marni1971

WDW History nut
Premium Member
Over the years I've read bits & pieces here on the board that Disney's real purpose for Fastpass+ isn't so guests can get on a ride faster than other guests.

I've searched the forum and can't find a good explanation of the real purpose of Fastpass+ from Disney's perspective. I seem to remember two big points having to do with minimizing staffing and crow control?

Would there be somewhere that discusses or summarizes the intent of the system? (either here on the board or elsewhere)?
Sorry I didn’t reply earlier; here’s a quote from a recent post I wrote. The question was did FP+ fail to deliver its premise.

Personally? Overall yes. It failed to spread crowds evenly. It created artificially inflated wait times. New attractions still need to be built. Guests still leave property. It reduces attraction efficiency. It requires more cast. Without my personal feelings those are factual points.

And it cost a fortune
 

JIMINYCR

Well-Known Member
So even though I'm getting to use my 3 FP picks and then add 1 more and then 1 more on and on in a day, I'm thinking Im saving myself time in line, when in reality I'm then being forced to spend much more time in line for those I dont have a FP+ for. So in the end I'm not getting more attractions done and I'm still left standing in lines quite a bit longer. Theres just the illusion that FP+ is getting me more.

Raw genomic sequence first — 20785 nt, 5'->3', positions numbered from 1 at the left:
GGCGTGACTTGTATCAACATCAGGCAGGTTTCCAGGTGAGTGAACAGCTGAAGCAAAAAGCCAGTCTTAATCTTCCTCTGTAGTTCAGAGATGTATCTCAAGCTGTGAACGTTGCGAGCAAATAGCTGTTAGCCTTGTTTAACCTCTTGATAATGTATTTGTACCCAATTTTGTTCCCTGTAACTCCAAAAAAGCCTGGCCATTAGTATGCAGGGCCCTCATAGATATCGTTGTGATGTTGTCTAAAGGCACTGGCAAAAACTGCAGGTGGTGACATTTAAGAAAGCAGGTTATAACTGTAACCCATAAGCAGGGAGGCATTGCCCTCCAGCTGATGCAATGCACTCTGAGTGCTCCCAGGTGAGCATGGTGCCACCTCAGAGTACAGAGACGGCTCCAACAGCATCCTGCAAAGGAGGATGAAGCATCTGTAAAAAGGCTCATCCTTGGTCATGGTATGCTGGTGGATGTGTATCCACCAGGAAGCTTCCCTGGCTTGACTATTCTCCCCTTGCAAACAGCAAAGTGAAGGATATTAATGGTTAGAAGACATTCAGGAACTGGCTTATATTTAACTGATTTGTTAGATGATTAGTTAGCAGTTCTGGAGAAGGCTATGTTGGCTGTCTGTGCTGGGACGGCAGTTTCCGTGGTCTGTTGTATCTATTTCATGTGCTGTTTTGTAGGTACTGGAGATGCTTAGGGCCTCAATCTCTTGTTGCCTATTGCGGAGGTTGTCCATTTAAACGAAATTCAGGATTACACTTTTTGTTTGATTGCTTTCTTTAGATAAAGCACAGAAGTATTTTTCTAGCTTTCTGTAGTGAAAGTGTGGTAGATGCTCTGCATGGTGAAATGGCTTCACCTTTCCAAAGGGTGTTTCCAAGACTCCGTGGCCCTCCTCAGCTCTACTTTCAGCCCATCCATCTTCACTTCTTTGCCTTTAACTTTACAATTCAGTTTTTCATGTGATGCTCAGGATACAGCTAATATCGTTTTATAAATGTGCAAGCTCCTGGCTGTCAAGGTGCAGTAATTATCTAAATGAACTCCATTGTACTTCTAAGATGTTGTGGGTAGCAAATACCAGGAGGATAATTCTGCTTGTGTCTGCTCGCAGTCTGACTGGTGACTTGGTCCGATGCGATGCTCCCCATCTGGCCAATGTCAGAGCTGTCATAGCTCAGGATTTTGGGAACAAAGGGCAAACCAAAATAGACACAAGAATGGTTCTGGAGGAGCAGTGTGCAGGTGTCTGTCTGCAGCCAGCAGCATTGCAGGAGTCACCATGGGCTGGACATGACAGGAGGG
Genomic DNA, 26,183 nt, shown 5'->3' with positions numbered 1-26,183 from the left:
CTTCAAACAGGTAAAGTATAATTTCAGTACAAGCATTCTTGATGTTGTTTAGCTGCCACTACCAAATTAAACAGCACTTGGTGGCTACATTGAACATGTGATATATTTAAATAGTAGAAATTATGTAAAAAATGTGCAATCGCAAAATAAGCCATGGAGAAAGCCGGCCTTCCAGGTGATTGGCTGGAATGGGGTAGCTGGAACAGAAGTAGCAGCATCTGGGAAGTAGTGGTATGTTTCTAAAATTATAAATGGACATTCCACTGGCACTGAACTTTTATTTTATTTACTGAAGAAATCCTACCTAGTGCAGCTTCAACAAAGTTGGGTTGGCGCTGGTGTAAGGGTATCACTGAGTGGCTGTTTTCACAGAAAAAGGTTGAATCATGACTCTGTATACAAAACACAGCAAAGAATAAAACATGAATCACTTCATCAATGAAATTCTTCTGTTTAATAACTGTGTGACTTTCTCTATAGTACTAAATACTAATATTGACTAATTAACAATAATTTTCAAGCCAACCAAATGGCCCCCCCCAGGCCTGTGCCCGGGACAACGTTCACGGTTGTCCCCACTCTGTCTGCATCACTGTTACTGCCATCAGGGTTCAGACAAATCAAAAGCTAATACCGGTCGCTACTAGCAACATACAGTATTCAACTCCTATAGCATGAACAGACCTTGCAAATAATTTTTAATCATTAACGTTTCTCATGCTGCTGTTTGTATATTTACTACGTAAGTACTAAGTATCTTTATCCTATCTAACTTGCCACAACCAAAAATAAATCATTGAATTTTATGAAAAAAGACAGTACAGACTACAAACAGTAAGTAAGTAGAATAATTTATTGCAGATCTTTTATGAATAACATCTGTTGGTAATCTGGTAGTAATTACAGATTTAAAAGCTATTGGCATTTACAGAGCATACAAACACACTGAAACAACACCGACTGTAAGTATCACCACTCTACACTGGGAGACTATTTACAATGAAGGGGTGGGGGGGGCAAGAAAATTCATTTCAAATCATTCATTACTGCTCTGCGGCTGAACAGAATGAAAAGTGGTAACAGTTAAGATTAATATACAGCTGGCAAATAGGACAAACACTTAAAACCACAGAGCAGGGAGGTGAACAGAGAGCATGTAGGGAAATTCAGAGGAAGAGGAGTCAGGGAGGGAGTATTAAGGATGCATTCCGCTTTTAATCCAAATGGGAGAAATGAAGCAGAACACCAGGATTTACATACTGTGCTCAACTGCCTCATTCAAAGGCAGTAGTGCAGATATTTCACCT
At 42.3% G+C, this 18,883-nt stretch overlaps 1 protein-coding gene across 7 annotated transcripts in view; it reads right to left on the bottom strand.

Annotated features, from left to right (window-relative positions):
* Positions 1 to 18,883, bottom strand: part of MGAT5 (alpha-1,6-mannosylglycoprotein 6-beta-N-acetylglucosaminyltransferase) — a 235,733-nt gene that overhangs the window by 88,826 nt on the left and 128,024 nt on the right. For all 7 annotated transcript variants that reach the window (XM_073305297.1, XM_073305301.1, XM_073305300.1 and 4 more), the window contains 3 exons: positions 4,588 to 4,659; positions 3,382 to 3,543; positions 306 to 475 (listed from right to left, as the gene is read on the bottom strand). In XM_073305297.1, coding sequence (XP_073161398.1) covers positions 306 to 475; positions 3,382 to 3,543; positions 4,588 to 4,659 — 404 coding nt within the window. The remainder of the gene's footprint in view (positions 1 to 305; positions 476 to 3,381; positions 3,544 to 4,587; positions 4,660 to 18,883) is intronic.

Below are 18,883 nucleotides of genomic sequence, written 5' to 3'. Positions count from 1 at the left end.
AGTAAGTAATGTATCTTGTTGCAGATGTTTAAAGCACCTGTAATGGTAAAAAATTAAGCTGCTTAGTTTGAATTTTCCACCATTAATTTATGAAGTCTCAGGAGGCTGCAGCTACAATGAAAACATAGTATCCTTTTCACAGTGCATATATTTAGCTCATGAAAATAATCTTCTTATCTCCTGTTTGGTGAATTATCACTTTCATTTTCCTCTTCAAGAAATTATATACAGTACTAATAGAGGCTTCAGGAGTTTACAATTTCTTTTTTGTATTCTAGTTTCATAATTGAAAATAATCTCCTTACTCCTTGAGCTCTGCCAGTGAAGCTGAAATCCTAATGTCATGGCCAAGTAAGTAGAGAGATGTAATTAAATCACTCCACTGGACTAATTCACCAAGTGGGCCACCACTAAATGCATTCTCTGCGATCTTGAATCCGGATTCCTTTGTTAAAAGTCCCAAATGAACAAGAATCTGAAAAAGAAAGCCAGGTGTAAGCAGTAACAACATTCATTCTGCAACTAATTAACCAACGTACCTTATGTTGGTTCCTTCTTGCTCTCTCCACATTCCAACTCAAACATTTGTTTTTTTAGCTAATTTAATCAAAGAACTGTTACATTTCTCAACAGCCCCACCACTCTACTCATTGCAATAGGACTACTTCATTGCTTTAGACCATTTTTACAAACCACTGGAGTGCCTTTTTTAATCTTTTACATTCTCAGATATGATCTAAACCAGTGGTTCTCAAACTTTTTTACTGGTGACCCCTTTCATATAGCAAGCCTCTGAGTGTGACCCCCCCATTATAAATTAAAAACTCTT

LAKid53

Official Member of the Mean Girls Cult
Premium Member
Unlike some recent articles, it's not so Disney can spy on you and your kids..... 🙄
 

Tom Morrow

Well-Known Member
So even though I'm getting to use my 3 FP picks and then add 1 more and then 1 more on and on in a day, I'm thinking Im saving myself time in line, when in reality I'm then being forced to spend much more time in line for those I dont have a FP+ for. So in the end I'm not getting more attractions done and I'm still left standing in lines quite a bit longer. Theres just the illusion that FP+ is getting me more.
Pretty much. If you use Fastpass effectively, you're experiencing the same number of attractions as you would if it didn't exist. If you don't use it at all, you're at a big disadvantage. It adds several steps of pre-planning plus constantly checking the app while you're in the park.